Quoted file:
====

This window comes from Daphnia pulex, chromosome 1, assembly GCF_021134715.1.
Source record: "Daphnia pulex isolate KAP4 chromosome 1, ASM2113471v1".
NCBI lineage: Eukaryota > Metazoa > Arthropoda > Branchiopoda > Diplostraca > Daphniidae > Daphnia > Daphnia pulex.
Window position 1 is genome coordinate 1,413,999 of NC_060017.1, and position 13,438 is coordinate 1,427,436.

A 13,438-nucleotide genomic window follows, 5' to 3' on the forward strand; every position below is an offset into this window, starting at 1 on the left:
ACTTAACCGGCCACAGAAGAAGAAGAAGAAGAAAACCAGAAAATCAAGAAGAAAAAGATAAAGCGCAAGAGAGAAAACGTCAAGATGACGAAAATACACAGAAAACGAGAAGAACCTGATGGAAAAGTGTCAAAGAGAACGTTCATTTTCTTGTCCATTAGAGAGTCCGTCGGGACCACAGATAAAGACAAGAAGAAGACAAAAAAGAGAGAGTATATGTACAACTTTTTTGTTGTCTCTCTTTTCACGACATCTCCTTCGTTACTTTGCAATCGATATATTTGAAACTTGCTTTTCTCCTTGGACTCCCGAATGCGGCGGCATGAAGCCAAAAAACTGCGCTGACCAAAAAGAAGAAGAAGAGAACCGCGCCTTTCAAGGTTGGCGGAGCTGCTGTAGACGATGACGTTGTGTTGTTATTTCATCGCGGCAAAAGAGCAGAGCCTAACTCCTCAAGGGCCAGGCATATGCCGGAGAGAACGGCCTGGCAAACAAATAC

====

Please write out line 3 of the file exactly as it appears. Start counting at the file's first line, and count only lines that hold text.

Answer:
NCBI lineage: Eukaryota > Metazoa > Arthropoda > Branchiopoda > Diplostraca > Daphniidae > Daphnia > Daphnia pulex.